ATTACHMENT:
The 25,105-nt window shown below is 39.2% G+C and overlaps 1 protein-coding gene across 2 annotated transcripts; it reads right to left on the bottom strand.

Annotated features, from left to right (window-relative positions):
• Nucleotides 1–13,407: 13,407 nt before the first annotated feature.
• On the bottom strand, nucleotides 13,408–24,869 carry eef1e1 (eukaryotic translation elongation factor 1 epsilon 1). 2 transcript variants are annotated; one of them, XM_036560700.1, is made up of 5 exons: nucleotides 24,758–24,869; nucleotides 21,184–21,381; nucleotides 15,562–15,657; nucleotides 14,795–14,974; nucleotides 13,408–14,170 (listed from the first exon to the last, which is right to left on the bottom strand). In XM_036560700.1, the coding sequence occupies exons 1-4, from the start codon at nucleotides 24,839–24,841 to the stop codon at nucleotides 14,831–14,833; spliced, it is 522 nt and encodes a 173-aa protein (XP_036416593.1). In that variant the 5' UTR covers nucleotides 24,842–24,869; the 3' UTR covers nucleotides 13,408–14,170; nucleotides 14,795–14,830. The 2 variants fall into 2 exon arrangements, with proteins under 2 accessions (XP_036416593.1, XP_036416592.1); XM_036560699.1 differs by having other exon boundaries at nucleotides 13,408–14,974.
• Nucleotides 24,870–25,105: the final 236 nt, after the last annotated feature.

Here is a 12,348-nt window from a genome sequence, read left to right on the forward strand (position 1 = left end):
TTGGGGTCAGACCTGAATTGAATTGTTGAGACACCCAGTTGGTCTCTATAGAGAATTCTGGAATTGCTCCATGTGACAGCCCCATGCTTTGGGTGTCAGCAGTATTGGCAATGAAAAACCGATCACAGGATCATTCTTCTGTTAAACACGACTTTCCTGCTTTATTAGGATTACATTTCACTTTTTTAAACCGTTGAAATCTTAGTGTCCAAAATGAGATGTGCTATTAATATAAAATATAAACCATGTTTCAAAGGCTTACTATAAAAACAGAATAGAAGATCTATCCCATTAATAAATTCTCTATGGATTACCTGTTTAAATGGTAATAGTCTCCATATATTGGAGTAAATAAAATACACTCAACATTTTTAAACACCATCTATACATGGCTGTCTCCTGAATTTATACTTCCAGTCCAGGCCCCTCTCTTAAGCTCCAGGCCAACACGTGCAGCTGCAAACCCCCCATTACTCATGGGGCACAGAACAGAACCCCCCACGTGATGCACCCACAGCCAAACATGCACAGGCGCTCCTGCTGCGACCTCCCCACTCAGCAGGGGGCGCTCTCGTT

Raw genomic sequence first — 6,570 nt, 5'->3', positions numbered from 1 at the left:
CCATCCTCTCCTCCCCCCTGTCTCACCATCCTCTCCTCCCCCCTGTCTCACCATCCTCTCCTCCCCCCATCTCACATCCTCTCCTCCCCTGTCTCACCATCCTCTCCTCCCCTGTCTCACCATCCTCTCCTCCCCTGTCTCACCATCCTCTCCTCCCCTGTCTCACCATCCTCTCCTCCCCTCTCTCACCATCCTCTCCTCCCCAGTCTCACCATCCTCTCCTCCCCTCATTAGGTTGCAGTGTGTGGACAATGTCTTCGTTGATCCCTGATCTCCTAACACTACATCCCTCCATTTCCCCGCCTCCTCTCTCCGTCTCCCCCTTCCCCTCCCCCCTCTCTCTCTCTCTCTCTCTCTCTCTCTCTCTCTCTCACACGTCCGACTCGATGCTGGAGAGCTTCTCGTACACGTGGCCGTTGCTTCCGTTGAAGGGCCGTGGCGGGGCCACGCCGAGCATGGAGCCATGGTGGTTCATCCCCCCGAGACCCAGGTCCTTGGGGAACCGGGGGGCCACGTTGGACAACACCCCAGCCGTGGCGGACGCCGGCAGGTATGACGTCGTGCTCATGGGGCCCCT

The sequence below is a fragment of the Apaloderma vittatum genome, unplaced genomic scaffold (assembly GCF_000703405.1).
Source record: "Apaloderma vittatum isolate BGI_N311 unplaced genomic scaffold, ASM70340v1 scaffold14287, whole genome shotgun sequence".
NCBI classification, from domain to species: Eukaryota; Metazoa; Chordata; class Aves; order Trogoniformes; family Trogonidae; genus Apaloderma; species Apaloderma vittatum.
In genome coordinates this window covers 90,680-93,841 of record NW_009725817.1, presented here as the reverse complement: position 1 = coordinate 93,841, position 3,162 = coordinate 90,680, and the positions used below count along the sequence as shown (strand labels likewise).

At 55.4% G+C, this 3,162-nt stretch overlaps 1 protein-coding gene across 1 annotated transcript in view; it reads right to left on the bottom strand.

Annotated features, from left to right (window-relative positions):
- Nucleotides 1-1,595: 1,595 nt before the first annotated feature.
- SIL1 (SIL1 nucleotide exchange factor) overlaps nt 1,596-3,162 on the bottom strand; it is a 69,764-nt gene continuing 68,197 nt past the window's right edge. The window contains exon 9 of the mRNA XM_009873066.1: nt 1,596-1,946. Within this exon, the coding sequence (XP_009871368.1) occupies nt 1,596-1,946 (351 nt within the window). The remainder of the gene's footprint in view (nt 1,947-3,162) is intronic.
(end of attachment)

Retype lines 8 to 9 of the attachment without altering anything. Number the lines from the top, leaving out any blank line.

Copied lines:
Raw genomic sequence first — 6,570 nt, 5'->3', positions numbered from 1 at the left:
CCATCCTCTCCTCCCCCCTGTCTCACCATCCTCTCCTCCCCCCTGTCTCACCATCCTCTCCTCCCCCCATCTCACATCCTCTCCTCCCCTGTCTCACCATCCTCTCCTCCCCTGTCTCACCATCCTCTCCTCCCCTGTCTCACCATCCTCTCCTCCCCTGTCTCACCATCCTCTCCTCCCCTCTCTCACCATCCTCTCCTCCCCAGTCTCACCATCCTCTCCTCCCCTCATTAGGTTGCAGTGTGTGGACAATGTCTTCGTTGATCCCTGATCTCCTAACACTACATCCCTCCATTTCCCCGCCTCCTCTCTCCGTCTCCCCCTTCCCCTCCCCCCTCTCTCTCTCTCTCTCTCTCTCTCTCTCTCTCTCTCACACGTCCGACTCGATGCTGGAGAGCTTCTCGTACACGTGGCCGTTGCTTCCGTTGAAGGGCCGTGGCGGGGCCACGCCGAGCATGGAGCCATGGTGGTTCATCCCCCCGAGACCCAGGTCCTTGGGGAACCGGGGGGCCACGTTGGACAACACCCCAGCCGTGGCGGACGCCGGCAGGTATGACGTCGTGCTCATGGGGCCCCT